Some of our favourite Black writers who are transforming queer literature
BY SOPHIE GRIFFITHS, IMAGE VIA INSTAGRAM
We’re sure you’ve been ploughing through your lockdown reading list as the days are getting rainier and the nights are getting longer. There’s no better time than now to pick up a book by a Black queer author and celebrate Black History Month.
It’s important to evaluate the kinds of books you’re reading and to make sure they don’t just reflect one point of view. It’s easy to miss the intersection of identities and limit your reading lists if you don’t know where to look when starting to diversify your book shelf.
Reading the work of these five Black LGBTQI authors is a great place to start. Hopefully their work will resonate with you and urge you to read more work by Black authors, this year, and beyond.
You’ll be spoilt for choice if you’re looking to read anything by Bernardine Evaristo. She is an award-winning author of eight books and numerous other published works. Her critically acclaimed novel Girl, Woman, Other has topped the book charts throughout most of this year, it’s pretty much mandatory reading at this point.
You probably already know this LGBTQI literary icon, but if you’ve never read anything by Roxane Gay, what are you waiting for? Roxane really is changing the world with her discussions of fat activism, feminism and queer identities.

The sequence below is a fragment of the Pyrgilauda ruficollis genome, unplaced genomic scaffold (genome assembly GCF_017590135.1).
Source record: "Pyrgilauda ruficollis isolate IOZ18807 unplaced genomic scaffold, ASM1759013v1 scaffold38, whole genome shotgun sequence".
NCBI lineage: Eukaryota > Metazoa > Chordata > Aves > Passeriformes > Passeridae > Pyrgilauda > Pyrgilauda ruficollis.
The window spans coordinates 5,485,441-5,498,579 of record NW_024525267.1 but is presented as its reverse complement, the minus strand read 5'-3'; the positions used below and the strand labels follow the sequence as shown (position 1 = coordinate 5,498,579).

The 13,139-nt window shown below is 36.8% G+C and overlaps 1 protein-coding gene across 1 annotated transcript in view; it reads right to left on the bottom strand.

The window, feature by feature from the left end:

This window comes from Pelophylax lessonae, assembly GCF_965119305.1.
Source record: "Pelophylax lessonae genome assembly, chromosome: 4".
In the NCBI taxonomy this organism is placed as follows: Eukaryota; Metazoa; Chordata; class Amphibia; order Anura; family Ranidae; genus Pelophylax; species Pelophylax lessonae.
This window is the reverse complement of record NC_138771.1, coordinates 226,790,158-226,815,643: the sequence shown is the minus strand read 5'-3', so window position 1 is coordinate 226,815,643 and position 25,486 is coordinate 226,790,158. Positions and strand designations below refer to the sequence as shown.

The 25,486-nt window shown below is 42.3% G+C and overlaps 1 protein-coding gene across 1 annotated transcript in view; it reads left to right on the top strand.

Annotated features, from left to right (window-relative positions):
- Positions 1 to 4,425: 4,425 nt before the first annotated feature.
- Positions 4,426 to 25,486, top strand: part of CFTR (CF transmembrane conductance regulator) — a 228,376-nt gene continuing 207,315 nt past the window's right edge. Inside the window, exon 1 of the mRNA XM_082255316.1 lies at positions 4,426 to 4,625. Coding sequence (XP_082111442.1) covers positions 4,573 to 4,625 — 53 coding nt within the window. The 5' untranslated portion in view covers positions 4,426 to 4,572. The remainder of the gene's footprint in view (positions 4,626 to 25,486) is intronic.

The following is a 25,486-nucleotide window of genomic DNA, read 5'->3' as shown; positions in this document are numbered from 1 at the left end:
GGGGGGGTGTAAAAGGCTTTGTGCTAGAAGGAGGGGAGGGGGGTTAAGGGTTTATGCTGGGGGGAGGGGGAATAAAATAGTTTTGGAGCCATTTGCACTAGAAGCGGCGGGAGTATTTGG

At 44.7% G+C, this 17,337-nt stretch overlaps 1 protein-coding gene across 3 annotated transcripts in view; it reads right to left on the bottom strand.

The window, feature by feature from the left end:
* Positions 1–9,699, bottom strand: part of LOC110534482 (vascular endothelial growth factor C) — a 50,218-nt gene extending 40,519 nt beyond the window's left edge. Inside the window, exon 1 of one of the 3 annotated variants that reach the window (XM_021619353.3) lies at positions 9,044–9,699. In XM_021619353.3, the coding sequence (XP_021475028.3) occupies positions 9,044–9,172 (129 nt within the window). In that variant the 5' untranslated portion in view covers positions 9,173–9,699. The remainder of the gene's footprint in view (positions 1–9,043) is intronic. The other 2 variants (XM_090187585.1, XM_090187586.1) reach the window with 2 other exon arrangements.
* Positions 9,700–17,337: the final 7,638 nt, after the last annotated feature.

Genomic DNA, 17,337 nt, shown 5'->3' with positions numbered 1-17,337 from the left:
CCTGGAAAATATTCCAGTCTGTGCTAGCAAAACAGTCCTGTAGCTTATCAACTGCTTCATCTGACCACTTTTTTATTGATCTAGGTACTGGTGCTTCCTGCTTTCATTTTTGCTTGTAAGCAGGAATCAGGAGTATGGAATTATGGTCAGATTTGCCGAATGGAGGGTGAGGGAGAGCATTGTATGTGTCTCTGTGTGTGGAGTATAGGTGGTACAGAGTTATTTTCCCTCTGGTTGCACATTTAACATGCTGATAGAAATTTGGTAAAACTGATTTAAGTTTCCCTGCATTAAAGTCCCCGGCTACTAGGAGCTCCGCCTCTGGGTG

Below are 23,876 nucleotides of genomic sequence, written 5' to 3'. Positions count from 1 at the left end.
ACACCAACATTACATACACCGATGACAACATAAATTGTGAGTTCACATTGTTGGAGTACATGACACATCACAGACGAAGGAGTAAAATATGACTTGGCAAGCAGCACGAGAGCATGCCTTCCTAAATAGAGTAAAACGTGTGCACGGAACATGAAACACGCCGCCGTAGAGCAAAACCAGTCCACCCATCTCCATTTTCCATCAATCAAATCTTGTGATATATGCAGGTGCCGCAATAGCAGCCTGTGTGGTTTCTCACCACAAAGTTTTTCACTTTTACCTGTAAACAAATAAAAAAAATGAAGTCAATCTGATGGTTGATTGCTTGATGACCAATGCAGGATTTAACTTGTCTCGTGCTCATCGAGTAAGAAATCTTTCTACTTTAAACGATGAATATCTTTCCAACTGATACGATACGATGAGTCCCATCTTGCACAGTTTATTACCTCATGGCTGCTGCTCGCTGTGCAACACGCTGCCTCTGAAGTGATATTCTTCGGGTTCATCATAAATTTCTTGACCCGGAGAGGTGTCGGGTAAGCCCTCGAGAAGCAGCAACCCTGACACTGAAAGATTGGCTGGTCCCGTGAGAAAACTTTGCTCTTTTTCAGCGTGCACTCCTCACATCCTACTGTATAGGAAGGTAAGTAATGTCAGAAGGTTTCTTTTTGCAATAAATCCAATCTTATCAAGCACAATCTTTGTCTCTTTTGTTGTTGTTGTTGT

Everything that Samantha Irby writes is always hilariously relatable and sometimes heartbreaking. Her collection of essays looks at what is’s like to be a Black queer woman tackling the world of adulthood. You’ll finish reading her work with a smile on your face and the deep, deep desire to become her best friend.
Providing a voice for marginalised voices and experiences, Valerie Mason-John is a powerful writer. Her latest work I Am Still Your Negro: An Homage to James Baldwin is an incredible piece of social justice poetry, experimenting with form and exploring history, geography and culture all at once.
Kacen Callendar’s work spans from YA to adult fiction and most of their work explores queer identities in some way. The latest offering from Kacen, Felix Ever After, explores the story of a queer, Black, trans teen searching for his happily ever after with the perfect balance of hardship and hope.